Prison Terms for Financial Fraud?

My econ dept colleague Joseph Stiglitz suggests that financial fraudsters be sent to prison. He points out that the usual penalty–million-dollar fines–just isn’t enough for crimes whose rewards can be in the hundreds of millions of dollars.

That all makes sense, but why do the options have to be:

  1. No punishment
  2. A fine with little punishment or deterrent value
  3. Prison.

What’s the point of putting nonviolent criminals in prison? As I’ve said before, I’d prefer if the government just took all these convicted thieves’ assets along with 95% of their salary for several years, made them do community service (sorting bottles and cans at the local dump, perhaps; a financier should be good at this sort of thing, no?), etc. If restriction of personal freedom is judged be part of the sentence, they could be given some sort of electronic tag that would send a message to the police if you are ever more than 3 miles from your home. And a curfew so you have to stay home between the hours of 7pm and 7am. Also take away internet access and require that you live in a 200-square-foot apartment in a grungy neighborhood. And so forth. But no need to bill the taxpayers for the cost of prison.

Stiglitz writes:

When you say the Pledge of Allegiance you say, with “justice for all.” People aren’t sure that we have justice for all. Somebody is caught for a minor drug offense, they are sent to prison for a very long time. And yet, these so-called white-collar crimes, which are not victimless, almost none of these guys, almost none of them, go to prison.

To me, though, this misses the point. Why send minor drug offenders to prison for a very long time? Instead, why not just equip them with some sort of recorder/transmitter that has to be always on. If they can do all their drug deals in silence, then, really, how much trouble are they going to be causing?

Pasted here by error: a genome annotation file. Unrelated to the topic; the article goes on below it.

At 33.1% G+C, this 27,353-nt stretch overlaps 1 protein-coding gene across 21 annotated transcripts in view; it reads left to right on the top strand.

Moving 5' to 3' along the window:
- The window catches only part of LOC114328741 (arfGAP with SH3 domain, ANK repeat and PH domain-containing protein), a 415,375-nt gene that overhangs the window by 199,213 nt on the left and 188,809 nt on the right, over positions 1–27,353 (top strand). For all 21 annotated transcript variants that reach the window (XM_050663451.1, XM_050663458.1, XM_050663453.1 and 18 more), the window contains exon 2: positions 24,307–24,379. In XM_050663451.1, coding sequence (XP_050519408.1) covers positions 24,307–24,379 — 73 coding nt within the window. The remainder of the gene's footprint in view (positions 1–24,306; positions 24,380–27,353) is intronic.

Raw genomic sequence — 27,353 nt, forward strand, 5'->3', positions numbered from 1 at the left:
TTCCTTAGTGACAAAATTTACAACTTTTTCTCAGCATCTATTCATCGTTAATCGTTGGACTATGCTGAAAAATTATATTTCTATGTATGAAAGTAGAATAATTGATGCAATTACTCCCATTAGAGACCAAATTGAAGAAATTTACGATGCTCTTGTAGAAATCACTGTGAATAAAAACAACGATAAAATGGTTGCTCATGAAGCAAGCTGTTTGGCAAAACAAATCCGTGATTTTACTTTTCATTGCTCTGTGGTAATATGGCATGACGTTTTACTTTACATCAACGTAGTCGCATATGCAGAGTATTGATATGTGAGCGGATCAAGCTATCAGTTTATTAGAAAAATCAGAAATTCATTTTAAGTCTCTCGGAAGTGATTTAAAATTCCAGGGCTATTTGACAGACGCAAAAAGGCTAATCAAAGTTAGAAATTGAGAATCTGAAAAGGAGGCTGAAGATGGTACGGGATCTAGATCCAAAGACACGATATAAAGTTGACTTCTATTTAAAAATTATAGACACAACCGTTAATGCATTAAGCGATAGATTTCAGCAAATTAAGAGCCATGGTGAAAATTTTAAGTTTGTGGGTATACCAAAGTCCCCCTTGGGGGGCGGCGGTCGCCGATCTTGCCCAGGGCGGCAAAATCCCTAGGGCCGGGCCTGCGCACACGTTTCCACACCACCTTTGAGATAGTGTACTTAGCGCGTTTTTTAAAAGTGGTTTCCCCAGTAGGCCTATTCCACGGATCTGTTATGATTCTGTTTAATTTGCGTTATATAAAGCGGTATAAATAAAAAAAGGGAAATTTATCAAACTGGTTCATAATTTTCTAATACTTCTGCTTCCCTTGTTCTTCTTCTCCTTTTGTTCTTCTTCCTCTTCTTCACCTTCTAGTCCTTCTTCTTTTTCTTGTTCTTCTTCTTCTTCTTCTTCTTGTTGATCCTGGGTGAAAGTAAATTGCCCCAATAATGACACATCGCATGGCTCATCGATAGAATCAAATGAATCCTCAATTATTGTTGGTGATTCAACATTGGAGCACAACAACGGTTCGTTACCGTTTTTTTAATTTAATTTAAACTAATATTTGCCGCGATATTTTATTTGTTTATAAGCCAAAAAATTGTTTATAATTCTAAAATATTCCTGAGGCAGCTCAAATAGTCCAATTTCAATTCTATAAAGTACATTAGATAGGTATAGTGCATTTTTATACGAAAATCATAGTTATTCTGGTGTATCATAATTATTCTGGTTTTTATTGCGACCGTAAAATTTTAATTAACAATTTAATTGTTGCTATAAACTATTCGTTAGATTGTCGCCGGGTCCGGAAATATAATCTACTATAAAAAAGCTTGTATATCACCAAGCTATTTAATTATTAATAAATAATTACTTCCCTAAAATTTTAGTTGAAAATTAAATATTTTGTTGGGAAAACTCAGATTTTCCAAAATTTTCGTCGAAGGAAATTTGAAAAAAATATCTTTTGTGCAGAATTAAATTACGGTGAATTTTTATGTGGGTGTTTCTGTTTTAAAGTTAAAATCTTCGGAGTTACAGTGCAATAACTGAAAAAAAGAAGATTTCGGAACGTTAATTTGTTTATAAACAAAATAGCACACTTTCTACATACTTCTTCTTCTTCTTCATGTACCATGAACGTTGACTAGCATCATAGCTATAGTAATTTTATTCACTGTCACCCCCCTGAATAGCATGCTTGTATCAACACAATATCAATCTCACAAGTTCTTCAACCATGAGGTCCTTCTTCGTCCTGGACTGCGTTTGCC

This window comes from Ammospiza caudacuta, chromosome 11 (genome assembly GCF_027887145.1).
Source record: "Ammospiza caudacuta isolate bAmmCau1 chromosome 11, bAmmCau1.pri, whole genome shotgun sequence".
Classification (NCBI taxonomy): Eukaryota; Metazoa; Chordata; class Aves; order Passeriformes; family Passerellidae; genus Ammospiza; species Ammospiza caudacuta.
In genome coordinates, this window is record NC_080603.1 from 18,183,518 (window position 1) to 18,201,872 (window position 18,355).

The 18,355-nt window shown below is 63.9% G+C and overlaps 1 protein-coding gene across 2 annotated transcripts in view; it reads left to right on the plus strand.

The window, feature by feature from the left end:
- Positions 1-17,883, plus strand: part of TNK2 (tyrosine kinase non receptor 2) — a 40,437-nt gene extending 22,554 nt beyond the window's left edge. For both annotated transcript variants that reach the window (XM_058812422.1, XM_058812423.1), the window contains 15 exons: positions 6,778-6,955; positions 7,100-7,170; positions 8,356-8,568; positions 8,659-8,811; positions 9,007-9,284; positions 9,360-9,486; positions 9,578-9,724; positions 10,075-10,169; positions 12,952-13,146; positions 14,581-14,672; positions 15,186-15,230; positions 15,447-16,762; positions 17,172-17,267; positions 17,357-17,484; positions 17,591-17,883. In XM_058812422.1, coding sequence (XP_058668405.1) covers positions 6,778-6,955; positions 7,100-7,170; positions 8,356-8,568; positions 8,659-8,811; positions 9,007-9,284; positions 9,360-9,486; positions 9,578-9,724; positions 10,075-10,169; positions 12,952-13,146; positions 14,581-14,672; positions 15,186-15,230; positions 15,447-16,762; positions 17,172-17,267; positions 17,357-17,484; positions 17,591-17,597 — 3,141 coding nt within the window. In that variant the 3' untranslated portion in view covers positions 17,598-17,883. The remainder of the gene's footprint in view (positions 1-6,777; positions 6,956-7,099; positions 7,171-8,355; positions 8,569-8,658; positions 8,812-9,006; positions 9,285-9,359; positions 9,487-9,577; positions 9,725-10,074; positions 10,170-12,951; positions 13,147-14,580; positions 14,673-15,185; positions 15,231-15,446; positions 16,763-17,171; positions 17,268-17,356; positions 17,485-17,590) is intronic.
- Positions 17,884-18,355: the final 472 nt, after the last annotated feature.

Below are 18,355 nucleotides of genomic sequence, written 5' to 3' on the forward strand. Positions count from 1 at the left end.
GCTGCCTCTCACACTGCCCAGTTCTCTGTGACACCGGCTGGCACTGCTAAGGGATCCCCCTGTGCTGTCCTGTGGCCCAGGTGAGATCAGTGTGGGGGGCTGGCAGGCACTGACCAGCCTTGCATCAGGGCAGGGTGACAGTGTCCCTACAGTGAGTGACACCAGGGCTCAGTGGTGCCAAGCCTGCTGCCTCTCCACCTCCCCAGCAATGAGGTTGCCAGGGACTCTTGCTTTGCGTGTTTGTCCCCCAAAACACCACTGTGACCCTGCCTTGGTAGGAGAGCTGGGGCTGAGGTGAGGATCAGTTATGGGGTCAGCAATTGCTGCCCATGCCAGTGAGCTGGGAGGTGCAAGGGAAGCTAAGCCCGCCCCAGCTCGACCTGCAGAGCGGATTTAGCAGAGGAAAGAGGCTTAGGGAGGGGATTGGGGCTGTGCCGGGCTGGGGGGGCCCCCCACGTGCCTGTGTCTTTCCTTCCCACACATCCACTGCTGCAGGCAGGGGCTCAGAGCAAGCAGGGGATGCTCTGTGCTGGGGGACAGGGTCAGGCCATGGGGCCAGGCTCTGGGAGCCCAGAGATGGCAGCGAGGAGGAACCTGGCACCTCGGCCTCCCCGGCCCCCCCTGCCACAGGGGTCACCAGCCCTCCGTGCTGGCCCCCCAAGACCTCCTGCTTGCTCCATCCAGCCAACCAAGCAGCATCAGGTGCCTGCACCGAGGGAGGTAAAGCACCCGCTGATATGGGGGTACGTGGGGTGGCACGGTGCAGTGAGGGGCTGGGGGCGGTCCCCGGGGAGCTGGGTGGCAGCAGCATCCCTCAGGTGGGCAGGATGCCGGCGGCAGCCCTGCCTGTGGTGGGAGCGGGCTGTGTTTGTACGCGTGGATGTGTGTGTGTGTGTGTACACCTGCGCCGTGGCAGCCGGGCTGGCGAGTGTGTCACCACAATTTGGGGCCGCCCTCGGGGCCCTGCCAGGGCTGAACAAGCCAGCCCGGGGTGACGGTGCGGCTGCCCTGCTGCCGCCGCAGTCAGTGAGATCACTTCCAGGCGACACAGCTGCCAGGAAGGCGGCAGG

Readers with more background in criminology than I will be able to poke holes in my proposals, I’m sure.

P.S. to the impatient readers out there: Yeah, yeah, I have some statistics items on deck. They’ll appear at the approximate rate of one a day.

About Andrew Gelman 26 Articles

Affiliation: Columbia University

Andrew Gelman is a professor of statistics and political science and director of the Applied Statistics Center at Columbia University. He has received the Outstanding Statistical Application award from the American Statistical Association, the award for best article published in the American Political Science Review, and the Council of Presidents of Statistical Societies award for outstanding contributions by a person under the age of 40.

His books include Bayesian Data Analysis (with John Carlin, Hal Stern, and Don Rubin), Teaching Statistics: A Bag of Tricks (with Deb Nolan), Data Analysis Using Regression and Multilevel/Hierarchical Models (with Jennifer Hill), and, most recently, Red State, Blue State, Rich State, Poor State: Why Americans Vote the Way They Do (with David Park, Boris Shor, Joe Bafumi, and Jeronimo Cortina).

Andrew has done research on a wide range of topics, including: why it is rational to vote; why campaign polls are so variable when elections are so predictable; why redistricting is good for democracy; reversals of death sentences; police stops in New York City, the statistical challenges of estimating small effects; the probability that your vote will be decisive; seats and votes in Congress; social network structure; arsenic in Bangladesh; radon in your basement; toxicology; medical imaging; and methods in surveys, experimental design, statistical inference, computation, and graphics.

Visit: Andrew Gelman's Website

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